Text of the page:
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Site last updated 2/22/2019

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Top 5 FAQ's about Health Insurance Reform Answered

 

1.    What is the health insurance market place?


Health insurance marketplaces are exchanges and organizations within each state to assist in making health coverage affordable for everyone. Plans purchased through the marketplace are qualified as minimum essential coverage. In order to make coverage affordable for everyone, the marketplace offers financial assistance programs to those with lower income. Medicaid, CHIP (children’s health insurance program), and tax credits. Marketplace plans are utilized by those who want to pay the minimum for their coverage, by those who can’t afford to purchase private healthcare, or by those who aren’t covered through their employer.

 

2.    What is the difference between on-exchange and off-exchange?


On-exchange plans are the health insurance plans purchased through the federal marketplace by those who qualify for financial assistance. Off-exchange plans are those purchased through private health insurance carriers. People choose to purchase an off exchange plan for 3 main reasons:


-    There tend to be more options off of the exchange. Off-exchange providers must offer every plan that is on the exchange, and then some. There are more providers in the network to choose from, and more leverage with deductibles and drug coverage.
-    When you apply for coverage through the marketplace, you must provide the federal government with personal information, including your income and tax returns. This information must be provided constantly. Some feel uncomfortable handing over this information, and sometimes, applying for an on-exchange plan can be a lengthy process (but not always).
-    When you purchase an off-exchange plan, you are able to utilize an insurance broker or an agent. These resources are available to you to ensure you’re getting the right plan that fits your personal needs. Brokers and agents are knowledgeable of all plan specifics, and will be able to compare your cost vs coverage needs when narrowing down plan options. 

 

3.    What is the Federal Premium Assistance tax credit?


The PTC is a refundable credit that helps eligible individuals and families with low or moderate incomes afford health insurance purchased through the marketplace. You must meet certain requirements, and file a tax return to qualify. Your household income must fall within a certain range, you cannot be claimed as a dependent by another person, and you must pay the share of premiums not covered by the tax credit. 

 

4.    What is the penalty for not having health coverage, and how do I get caught?


There is a penalty for not having health insurance which is either a flat rate, or a percentage of household income. In 2015, the penalty is the greater of $325 for each adult, or 2% of household income above the federal tax filing threshold, which is $10,300 for a single filer. In 2016, the penalty will be $695 for each adult, or 2.5% of household income. 8 million people are projected to pay the tax penality this year. Not having health coverage often becomes visible when filing your tax returns at the end of the year.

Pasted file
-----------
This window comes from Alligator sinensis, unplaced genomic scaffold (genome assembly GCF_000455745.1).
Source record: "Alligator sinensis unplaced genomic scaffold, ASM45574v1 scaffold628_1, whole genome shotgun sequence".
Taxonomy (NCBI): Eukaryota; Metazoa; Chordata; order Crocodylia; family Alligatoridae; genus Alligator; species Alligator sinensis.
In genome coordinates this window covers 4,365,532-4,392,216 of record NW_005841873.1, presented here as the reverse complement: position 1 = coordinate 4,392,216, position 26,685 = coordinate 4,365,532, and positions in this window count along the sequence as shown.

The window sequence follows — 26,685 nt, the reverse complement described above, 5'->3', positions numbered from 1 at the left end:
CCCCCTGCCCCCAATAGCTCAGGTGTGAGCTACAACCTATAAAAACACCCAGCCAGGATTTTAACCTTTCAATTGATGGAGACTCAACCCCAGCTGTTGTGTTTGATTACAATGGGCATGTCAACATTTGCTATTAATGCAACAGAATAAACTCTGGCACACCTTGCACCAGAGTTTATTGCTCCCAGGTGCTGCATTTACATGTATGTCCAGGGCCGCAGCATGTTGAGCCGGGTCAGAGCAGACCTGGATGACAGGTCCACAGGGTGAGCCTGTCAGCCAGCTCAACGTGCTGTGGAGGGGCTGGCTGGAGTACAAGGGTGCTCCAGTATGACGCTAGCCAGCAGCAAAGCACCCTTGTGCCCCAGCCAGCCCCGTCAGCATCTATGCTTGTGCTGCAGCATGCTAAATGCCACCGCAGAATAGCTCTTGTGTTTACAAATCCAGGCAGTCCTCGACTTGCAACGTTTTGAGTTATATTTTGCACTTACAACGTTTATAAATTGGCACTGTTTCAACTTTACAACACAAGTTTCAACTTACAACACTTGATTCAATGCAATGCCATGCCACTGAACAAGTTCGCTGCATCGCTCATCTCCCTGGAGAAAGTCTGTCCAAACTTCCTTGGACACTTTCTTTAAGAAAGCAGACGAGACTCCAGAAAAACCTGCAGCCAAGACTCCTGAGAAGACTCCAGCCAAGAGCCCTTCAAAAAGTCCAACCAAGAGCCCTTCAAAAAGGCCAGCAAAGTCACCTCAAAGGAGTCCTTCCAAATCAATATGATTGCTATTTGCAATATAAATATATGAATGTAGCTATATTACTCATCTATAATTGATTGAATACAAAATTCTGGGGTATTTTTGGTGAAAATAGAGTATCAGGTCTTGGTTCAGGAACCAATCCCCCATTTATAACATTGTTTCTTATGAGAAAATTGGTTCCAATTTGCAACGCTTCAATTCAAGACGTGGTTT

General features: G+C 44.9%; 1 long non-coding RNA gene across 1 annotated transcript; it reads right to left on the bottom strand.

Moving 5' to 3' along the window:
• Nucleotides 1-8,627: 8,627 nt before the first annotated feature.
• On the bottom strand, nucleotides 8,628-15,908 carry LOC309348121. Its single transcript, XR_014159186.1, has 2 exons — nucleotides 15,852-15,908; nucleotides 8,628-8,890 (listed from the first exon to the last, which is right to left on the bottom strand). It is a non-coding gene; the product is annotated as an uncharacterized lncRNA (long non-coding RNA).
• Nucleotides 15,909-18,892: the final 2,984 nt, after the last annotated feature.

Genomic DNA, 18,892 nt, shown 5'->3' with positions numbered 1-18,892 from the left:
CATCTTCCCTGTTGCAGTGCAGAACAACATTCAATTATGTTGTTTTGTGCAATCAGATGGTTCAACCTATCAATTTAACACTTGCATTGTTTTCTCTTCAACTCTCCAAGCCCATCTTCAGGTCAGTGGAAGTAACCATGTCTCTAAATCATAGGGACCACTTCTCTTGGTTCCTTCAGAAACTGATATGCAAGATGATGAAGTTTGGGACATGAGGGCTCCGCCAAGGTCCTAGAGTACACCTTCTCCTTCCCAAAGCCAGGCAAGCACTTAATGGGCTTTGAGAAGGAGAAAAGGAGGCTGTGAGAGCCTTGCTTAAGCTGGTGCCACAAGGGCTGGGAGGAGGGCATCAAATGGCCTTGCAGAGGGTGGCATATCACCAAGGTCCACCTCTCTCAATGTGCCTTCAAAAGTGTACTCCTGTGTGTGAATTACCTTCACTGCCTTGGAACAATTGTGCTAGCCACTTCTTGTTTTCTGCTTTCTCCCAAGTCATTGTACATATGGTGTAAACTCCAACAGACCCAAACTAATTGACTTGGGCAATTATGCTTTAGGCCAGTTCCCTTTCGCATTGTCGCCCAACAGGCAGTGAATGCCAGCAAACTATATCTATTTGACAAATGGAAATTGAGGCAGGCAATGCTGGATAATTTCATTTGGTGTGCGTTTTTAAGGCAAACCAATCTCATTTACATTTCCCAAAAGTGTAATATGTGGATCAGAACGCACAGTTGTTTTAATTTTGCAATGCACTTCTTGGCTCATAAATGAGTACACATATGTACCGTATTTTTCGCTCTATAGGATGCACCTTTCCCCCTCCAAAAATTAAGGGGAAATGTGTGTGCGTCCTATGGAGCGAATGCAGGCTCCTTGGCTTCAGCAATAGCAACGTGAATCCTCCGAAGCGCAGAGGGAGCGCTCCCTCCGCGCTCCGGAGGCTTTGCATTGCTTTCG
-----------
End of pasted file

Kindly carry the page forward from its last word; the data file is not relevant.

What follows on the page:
5.    What is the annual open enrollment period?


Open enrollment is the yearly period when you can enroll in a health insurance plan. This is also an opportunity to make changes to your current plan, or change your plan all together. Reasons for changing your plan can be due to increased rates in the following year, your medications no longer being covered under your plan, or your doctor no longer being in your network to name a few. The open enrollment period for health insurance is November 1st – January 31st.  The enrollment period for Medicare is October 15th- December 7th. These dates may be extended depending on high demand. Some are able to change their plans outside of this enrollment period if they have a qualifying life event. Qualifying life events include:

 

•    Loss of eligibility for other coverage (for example if you quit your job or were laid off or if your hours were reduced, or if you lose student health coverage when you graduate) Note that loss of eligibility for other coverage because you didn’t pay premiums does not trigger a special enrollment opportunity.
•    Gaining a dependent (for example, if you get married or give birth to or adopt a child). Note that pregnancy does NOT trigger a special enrollment opportunity.
•    Loss of coverage due to divorce or legal separation.
•    Loss of dependent status (for example, “aging off” a parents’ plan when you turn 26)
•    Moving to another state or within a state if you move outside of your health plan service area.
•    Exhaustion of COBRA coverage.
•    Losing eligibility for Medicaid or the Children’s Health Insurance Program.
•    For people enrolled in a Marketplace plan, income increases or decreases enough to change your eligibility for subsidies.
•    Change in immigration status.
•    Enrollment or eligibility error made by the Marketplace or another government agency or somebody, such as an assister, acting on their behalf.

 

If you have any other specific or personal questions that aren’t answered on this list, we will be able to answer them for you. You can call us anytime, or leave a message through our contact forum. Our phone number is 770-945-5261. More detailed information can be found at www.healthcare.gov or www.Medicare.gov
 

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